One government initiative could not only save the commercial real estate market, but also create more than 300,000 jobs, increase property value and boost tax revenue, putting money back into federal, state, and local coffers, according to an independent analysis conducted by Architecture 2030. It's called the Better Buildings Initiative (BBI).
The president's BBI plan, unveiled early last month, leverages a commercial building-efficiency tax credit of 60 cents to $1.80 per square foot for meeting energy reductions of 20 percent to 50 percent below the standard. Architecture 2030 reports that for each $1 billion in BBI commercial building-efficiency tax credits, the program will generate $16.4 billion in new private spending and $3.6 billion in new federal tax revenue.
The analysis claims that the program will not only pay for itself, but would also reduce deficit spending by $2.6 billion. Additionally, each billion dollars in commercial real estate tax credits would:
- Create 303,551 jobs, quickly and cost effectively, including 138,494 direct jobs, 78,071 indirect jobs, and 86,985 induced jobs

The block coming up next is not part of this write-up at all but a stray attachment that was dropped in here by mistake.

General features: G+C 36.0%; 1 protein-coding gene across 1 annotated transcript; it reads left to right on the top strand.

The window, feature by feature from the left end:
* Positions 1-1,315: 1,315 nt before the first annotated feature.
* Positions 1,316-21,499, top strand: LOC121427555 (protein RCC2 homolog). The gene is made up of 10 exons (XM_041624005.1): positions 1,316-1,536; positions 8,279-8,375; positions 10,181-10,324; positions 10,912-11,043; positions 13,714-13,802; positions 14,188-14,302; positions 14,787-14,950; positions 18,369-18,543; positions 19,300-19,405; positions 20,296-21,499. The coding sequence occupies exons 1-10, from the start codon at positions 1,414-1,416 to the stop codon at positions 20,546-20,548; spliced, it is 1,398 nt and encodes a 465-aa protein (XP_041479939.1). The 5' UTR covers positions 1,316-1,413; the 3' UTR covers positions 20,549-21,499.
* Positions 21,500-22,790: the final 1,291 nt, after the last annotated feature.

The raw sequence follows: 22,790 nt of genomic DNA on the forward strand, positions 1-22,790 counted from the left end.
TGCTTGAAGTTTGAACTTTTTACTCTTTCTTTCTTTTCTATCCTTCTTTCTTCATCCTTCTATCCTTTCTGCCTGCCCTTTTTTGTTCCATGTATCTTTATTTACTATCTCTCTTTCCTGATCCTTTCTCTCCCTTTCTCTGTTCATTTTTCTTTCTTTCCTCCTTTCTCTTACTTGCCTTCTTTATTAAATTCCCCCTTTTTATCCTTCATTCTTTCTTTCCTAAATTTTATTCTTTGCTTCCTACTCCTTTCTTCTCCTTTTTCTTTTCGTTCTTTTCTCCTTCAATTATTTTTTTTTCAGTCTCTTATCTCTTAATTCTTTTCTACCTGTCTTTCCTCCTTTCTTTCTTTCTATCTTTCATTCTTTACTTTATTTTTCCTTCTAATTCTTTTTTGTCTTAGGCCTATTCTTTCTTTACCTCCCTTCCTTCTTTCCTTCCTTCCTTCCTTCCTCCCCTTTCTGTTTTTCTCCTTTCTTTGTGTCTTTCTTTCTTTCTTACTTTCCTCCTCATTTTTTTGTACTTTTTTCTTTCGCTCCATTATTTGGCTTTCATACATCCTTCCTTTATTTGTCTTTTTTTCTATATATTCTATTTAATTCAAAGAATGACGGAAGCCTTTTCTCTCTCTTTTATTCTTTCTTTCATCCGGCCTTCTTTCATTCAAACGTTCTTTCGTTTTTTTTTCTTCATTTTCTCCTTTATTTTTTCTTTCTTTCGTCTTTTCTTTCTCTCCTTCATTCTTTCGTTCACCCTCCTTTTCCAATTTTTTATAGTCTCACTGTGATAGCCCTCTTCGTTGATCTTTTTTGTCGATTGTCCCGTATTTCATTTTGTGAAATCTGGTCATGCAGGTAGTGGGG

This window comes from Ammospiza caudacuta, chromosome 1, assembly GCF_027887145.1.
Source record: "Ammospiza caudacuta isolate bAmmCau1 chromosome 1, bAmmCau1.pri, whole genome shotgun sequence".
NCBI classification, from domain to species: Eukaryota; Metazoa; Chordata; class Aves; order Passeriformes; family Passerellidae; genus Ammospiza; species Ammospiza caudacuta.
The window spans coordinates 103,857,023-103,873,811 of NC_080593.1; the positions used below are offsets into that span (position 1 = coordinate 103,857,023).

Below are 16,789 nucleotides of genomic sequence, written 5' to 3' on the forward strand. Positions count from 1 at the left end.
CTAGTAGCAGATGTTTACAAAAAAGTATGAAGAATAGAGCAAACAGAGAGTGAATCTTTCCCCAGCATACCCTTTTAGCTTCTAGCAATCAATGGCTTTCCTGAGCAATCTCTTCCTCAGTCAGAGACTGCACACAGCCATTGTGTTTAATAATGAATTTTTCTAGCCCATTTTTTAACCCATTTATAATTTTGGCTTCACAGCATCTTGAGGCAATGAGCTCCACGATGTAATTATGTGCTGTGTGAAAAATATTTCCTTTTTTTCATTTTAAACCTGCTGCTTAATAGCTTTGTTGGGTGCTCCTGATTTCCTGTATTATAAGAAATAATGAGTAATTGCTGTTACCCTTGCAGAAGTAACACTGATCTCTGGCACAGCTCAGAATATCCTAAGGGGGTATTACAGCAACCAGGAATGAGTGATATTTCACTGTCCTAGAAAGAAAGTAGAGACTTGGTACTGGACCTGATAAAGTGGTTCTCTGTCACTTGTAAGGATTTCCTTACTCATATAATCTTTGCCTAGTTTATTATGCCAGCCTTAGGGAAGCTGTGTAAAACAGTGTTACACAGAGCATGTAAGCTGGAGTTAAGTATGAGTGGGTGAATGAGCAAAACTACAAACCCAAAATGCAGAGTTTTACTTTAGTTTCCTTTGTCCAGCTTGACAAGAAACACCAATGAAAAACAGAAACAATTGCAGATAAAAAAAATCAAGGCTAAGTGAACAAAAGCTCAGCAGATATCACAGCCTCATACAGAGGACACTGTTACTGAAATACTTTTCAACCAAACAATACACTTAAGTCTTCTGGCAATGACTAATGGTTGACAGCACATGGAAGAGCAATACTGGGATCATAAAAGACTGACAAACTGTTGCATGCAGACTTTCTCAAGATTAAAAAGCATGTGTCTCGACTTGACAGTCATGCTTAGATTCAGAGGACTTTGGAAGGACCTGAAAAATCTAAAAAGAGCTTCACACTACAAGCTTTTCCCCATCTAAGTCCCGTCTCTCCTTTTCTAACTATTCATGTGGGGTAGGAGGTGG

- Increase after-tax cash flow and property values
- Reduce loan defaults
- Increase commercial real estate desirability and investment value
- Decrease building energy consumption, greenhouse gas emissions, and operating costs
- Generate $1.2 billion in much needed state and local government tax revenue
- Generate $4.8 billion in total tax revenue before the $1 billion tax credit is given
Edward Mazria, founder and CEO of Architecture 2030, said of the BBI plan, "Creating solid investments for commercial real estate lenders and getting commercial vacancies filled is key to our economic recovery. This is a great opportunity for Congress to get to the heart of the matter and create hundreds of thousands of jobs without adding additional burden to the U.S. deficit."
If you'd like to check out the facts and decide for yourself, take a look at The Architecture 2030 Better Buildings Initiative Fact Sheet and companion analysis.
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